China deplores WTO's auto parts probe decision
Updated: 2006-10-27 15:13
WTO panel to probe China's auto parts
China defended its import duties on auto parts on
Friday, deploring the World Trade Organization's decision to launch a panel to
hear US and European complaints that the duties are unfair protection.
The WTO announced on Thursday that a panel would examine claims that
China is improperly shielding its $19 billion auto parts market through a 25
percent tariff on components for cars, trucks and other vehicles.
A man stands in a car dealership in
Shanghai in this March 10, 2006 file photo. The WTO decided on Thursday to
set up a panel to investigate into the complaints of the US and EU on
China's import duties on auto parts. [Reuters]
reaction from China's Ministry of Commerce was swift and unyielding, suggesting
that Beijing is not courting compromise in the high-profile dispute.
"The relevant rules are in keeping with commitments
China made on joining the WTO," spokesman Chong Quan said in a statement on the
ministry Web site (www.mofcom.gov.cn).
"We have shown
the utmost sincerity in seeking to resolve the issue through negotiation. So it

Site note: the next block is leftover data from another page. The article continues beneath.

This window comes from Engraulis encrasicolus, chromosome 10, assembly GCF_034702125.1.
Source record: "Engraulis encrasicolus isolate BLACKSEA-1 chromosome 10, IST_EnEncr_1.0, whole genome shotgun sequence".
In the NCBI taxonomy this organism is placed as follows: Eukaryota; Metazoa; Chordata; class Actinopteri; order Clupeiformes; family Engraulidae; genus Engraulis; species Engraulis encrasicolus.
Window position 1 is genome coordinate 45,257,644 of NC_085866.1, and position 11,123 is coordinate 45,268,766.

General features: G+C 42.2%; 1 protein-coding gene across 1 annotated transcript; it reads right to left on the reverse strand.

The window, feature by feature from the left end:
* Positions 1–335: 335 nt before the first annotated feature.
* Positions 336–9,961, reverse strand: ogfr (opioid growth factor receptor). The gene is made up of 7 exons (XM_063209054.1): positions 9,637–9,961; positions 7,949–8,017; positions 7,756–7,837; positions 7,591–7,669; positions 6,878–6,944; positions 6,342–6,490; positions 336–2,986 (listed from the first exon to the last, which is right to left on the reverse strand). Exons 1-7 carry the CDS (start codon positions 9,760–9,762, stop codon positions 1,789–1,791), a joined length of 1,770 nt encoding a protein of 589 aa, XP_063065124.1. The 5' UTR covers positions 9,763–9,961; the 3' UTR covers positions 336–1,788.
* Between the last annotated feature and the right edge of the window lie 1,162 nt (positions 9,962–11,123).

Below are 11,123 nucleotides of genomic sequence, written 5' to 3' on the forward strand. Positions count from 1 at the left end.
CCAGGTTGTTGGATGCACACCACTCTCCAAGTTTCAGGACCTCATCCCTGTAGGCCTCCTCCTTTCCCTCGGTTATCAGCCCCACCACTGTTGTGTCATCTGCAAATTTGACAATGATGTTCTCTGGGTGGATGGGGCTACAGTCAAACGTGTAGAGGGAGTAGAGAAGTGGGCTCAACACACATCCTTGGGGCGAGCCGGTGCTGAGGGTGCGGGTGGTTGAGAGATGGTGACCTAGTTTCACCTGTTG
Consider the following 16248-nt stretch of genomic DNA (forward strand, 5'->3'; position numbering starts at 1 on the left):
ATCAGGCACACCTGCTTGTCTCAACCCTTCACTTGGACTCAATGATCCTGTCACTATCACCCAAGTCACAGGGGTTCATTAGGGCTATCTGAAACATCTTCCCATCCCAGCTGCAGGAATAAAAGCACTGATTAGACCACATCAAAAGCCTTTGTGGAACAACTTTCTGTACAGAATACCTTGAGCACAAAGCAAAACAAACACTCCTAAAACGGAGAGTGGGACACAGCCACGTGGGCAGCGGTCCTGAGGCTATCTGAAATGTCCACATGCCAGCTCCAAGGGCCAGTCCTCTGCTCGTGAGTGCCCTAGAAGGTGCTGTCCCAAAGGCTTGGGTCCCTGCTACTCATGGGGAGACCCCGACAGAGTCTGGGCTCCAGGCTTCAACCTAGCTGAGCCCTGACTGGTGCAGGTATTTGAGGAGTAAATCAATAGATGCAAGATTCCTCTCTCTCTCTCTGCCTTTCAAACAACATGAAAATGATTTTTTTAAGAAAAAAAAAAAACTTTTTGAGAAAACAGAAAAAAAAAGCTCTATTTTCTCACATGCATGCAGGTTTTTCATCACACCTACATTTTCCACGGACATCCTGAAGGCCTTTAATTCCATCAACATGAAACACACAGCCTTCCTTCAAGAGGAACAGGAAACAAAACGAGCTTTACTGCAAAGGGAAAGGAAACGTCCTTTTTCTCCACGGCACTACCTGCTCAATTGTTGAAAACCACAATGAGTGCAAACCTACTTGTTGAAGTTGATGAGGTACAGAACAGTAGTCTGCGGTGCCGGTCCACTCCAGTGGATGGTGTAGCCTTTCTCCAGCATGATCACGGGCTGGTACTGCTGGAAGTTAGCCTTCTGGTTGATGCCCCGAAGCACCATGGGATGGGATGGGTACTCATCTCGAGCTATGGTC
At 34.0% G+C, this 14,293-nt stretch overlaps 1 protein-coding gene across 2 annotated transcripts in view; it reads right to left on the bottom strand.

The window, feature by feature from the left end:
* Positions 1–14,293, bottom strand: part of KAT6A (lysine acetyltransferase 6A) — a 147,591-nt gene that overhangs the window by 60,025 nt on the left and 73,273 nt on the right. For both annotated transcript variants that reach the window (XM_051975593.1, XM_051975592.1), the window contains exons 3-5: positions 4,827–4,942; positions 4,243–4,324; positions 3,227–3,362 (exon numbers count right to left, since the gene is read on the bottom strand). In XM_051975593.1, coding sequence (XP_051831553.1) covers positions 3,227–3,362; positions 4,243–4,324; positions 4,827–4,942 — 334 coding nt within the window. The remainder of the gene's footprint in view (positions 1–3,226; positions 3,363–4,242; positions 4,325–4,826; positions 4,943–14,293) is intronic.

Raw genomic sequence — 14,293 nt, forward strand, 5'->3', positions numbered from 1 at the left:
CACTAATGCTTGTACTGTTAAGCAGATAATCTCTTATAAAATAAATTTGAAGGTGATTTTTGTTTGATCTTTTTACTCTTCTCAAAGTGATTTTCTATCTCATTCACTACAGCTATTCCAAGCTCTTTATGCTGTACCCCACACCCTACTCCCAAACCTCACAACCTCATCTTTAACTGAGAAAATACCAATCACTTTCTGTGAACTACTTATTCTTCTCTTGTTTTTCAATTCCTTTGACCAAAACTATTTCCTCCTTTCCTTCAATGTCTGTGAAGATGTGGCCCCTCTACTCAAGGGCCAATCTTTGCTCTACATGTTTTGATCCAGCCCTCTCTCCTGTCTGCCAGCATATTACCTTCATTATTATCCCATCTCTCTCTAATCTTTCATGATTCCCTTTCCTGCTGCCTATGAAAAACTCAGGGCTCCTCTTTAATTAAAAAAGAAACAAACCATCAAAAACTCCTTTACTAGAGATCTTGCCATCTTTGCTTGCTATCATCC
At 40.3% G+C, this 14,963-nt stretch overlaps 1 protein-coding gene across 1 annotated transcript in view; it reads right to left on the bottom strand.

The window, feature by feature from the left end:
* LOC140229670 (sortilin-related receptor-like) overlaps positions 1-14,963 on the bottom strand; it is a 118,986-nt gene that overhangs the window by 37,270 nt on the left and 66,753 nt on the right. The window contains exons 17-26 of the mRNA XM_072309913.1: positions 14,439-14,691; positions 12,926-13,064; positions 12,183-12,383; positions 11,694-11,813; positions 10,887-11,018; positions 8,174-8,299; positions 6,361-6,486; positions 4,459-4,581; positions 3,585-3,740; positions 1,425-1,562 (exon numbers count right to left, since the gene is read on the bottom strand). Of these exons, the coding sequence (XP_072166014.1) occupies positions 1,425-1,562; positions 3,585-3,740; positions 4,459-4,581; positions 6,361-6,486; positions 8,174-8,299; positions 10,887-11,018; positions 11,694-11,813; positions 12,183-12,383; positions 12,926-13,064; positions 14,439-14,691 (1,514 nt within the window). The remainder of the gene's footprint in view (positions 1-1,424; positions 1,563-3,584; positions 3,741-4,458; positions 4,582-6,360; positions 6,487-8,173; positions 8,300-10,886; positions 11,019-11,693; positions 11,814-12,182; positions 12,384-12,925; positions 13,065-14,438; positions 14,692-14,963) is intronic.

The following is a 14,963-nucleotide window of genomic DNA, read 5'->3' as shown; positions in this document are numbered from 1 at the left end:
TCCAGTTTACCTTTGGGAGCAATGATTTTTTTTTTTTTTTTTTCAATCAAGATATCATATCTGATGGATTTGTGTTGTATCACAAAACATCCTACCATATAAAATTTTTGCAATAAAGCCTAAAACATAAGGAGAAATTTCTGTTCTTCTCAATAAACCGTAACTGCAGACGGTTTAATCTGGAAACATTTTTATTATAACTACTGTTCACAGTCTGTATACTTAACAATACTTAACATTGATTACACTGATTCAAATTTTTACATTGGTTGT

is extremely regrettable for the EU, US and Canada to again demand setting up
Once its three members are appointed, the
panel will have six months to report its findings. But either side can appeal,
meaning a final ruling could come as late as 2008.
Washington, Brussels and
Ottawa first asked for a panel to consider their complaint last month but China
exercised its right to block the first request. The second request entered on
Thursday automatically triggered creation of the panel.
car parts as a whole vehicle if they account for 60 percent or more of the value
of a final vehicle and it charges a higher tariff on them.
China's rules on auto parts were to prevent customs duties evasion and "protect
the rights and interests of consumers".
China's average import duties on
whole vehicles had fallen from 80 percent before it joined WTO to 25 percent,
and duties on auto parts have fallen from 30 to 10 percent, Chong said.
"In market access, (China) has given other WTO members unprecedentedly
open opportunities," he added.
Car makers from both sides of the
Atlantic have invested heavily in China to set up joint ventures to make
Australia, Japan, Mexico and Argentina all signed up as
interested third parties in the auto parts panel, and other countries have 10
days to register.
Until now, China has only been involved in WTO
disputes as an observer or complainant. In 2002, it joined a case launched by
several trading powers against the United States over tariffs Washington imposed
on steel parts.
The United States started a WTO case against Beijing in
2004 over duties on semi-conductors, but dropped it before the panel stage when
the two countries negotiated a settlement.